The subject invention mitigates this effect by incorporating a continuously compensating loft across the breadth of the club head face, resulting in a more nearly constant loft angle when the golf ball is struck toward the heel or toe of the club face. In addition to improving trajectory, the increased contact pressure caused by the blunter angle, occurring on toe hits, aids in imparting the desired spin on the ball, thus improving direction. See FIG. 4,k.
The invention can be applied to some existing golf club heads by the addition or removal of material therefrom.
As applied to club heads that normally have a curved face, commonly known as "woods" or "metalwoods":
As measured on a horizontal plane, these club head faces have a convex "bulge" curve, the purpose of which is to compensate for clockwise or counter-clockwise spin caused when the club face meets the ball to the left or right of its center of gravity. Disregarding vertical plane curvature, known as "roll", the face of a conventional club head, for drafting purposes, may be said to be generated by the surface of a cylinder, or similar solid, the axis of which is at an angle to the shaft equal to the designated loft angle when viewed from the toe end, and perpendicular to the ground when viewed from the face, as in FIG. 3,g. This may vary somewhat, as some clubs have a face angle that is open or closed which will cause the axis to appear tilted when viewed from the front.
The subject invention requires that the face surface be generated, for drafting purposes, by a solid of curved surface, the axis of which is distinctly not perpendicular to the ground when viewed from the face, but is leaning away from the shaft as in FIG. 3,h, so the axis will be diagonal to the face. The axis may or may not intersect the face.
The shape of the generating solid need not be cylindrical but may vary in cross section and longitudinally to adjust the rate or amount of compensation desired. For instance, more compensation might be desired toward the toe than toward the heel. Factors that bear on the proper shape and location of the generating solid include location of center of gravity, total weight, shaft stiffness and lie angle of the particular club.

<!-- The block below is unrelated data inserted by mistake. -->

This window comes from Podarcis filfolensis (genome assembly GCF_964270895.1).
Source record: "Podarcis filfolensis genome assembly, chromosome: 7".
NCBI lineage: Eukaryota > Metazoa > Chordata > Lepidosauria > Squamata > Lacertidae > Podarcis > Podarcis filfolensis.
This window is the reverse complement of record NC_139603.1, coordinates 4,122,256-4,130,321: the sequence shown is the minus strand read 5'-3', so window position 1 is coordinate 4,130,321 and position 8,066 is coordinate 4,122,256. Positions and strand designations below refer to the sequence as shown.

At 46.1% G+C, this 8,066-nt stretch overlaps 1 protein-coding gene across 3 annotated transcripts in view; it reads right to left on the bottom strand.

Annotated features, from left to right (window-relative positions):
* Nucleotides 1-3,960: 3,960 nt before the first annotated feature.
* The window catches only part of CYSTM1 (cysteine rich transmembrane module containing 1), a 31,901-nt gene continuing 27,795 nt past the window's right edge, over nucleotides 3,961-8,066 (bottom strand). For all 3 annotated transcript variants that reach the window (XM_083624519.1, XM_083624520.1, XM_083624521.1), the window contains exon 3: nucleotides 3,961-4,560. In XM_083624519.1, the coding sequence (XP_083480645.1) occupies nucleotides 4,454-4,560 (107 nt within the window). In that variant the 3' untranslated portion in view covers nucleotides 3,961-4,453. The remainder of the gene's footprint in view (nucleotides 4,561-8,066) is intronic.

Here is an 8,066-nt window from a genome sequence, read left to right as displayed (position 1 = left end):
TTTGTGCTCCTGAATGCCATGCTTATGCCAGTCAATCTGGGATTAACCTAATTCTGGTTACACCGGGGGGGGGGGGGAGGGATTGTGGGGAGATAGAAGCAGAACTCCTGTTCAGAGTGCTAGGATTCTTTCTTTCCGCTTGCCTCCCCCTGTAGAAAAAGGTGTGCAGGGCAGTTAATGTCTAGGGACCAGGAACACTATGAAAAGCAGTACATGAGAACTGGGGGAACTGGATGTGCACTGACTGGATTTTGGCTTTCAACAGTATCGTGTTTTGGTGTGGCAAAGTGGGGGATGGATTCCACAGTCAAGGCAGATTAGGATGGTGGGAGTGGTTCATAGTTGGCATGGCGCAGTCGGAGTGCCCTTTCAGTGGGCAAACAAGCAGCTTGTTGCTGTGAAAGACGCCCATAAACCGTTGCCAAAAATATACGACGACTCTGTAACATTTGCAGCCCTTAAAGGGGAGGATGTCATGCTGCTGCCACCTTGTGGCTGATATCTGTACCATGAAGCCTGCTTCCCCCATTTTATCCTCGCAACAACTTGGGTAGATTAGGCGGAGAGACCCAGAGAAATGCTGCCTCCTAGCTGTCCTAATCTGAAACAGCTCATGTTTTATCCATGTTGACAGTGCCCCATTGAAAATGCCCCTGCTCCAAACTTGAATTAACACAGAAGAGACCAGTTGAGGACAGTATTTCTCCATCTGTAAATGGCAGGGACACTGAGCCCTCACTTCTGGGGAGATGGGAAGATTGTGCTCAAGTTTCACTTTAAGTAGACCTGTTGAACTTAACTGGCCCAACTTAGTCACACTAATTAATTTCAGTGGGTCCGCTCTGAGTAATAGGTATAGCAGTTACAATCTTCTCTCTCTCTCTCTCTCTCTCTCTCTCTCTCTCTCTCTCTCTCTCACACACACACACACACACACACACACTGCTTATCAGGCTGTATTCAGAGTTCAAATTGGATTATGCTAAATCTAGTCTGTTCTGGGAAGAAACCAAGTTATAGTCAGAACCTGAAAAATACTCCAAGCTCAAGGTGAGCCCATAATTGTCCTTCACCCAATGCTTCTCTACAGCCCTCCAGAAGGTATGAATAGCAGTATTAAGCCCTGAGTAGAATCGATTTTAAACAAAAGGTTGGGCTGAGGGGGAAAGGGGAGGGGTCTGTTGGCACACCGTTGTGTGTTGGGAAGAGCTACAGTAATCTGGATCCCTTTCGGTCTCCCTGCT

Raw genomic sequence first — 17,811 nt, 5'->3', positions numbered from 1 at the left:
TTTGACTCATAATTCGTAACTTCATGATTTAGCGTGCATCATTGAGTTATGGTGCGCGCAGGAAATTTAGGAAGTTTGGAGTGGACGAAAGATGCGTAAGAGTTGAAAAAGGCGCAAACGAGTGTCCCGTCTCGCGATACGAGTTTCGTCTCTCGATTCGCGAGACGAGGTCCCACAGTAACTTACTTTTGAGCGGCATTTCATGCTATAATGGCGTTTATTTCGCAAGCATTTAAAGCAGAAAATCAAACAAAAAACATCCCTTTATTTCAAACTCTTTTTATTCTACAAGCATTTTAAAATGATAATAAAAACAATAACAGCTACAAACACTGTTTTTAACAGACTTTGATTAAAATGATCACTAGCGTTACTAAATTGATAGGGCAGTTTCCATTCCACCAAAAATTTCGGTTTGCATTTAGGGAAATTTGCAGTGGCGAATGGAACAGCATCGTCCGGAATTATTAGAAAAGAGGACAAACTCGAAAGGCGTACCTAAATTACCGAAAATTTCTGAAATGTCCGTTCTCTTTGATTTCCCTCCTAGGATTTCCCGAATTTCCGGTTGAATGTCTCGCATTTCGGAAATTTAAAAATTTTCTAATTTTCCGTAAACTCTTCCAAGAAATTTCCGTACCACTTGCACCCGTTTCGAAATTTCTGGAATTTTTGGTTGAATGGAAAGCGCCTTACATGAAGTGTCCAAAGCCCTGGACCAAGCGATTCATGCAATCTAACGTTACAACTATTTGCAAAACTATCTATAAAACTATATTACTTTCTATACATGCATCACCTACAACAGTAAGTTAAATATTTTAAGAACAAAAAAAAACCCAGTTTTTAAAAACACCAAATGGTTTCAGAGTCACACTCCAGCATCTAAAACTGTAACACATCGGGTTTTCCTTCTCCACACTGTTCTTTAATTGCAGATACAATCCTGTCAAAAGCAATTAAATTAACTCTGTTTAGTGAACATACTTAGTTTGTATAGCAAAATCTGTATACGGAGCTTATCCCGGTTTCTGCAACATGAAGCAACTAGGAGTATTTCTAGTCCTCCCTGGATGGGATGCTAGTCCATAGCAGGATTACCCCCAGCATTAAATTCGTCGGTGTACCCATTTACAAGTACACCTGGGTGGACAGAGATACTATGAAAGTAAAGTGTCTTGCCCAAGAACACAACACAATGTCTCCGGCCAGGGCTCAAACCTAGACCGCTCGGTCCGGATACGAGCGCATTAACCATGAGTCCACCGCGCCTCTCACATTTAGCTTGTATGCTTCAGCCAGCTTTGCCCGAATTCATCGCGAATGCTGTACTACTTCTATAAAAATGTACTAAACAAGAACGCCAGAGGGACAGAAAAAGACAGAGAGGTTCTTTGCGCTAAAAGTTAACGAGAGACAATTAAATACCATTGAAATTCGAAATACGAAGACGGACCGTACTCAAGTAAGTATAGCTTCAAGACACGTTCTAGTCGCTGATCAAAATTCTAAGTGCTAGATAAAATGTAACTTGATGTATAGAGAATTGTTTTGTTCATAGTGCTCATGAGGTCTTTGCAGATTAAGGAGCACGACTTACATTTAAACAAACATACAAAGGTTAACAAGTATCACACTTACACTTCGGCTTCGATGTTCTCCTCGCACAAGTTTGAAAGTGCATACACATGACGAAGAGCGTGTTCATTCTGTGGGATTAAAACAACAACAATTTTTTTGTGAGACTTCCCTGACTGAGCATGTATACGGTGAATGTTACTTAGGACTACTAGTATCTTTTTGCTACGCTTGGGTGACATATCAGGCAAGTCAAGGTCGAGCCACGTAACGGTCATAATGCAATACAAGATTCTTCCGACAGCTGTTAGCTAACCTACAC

The invention as applied to clubs that are normally flat on the striking face:
At present the "Rules of Golf", as promulgated by the U.S.G.A. require that the striking face not be concave. In order to meet this requirement it will be necessary to incorporate sufficient "bulge" or "roll" into the face to overcome the inherent concavity created by forming a face that imbodies this invention. Otherwise, the application of the invention is similar to the above description of normally curved club face heads.
The best application of the invention is relative to the less lofted clubs because their lesser head weight and less upright shaft attachment contribute to instability on miss-hits.
Manufacture of club heads that embody this invention would be by similar means as is presently utilized in the absence of this improvement.
The "loft angle" referred to throughout is taken to mean degrees from perpendicular of the face when the shaft is in the playing position and perpendicular to the ground when viewed from the toe. See FIG. 4,i,j,k.
To have a substantial effect, the amount of variation in loft, from the toe to heel, should equal or exceed 5°, or a minimum of 3° variation from the face center of gravity to the toe or heel. The optimum variation from toe to heel depends on the inherent instability of the club head, with 8° to 14° of variation being suitable for a driver. In the case of a highly unstable head, such as a wooden headed driver with a low center of gravity mounted on a light shaft, the best loft angle might be negative at the toe end of the face.
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|Cooperative Classification||A63B53/04, A63B53/0466|
|Oct 31, 1995||REMI||Maintenance fee reminder mailed|
|Mar 24, 1996||LAPS||Lapse for failure to pay maintenance fees|
|Jun 4, 1996||FP||Expired due to failure to pay maintenance fee|
Effective date: 19960327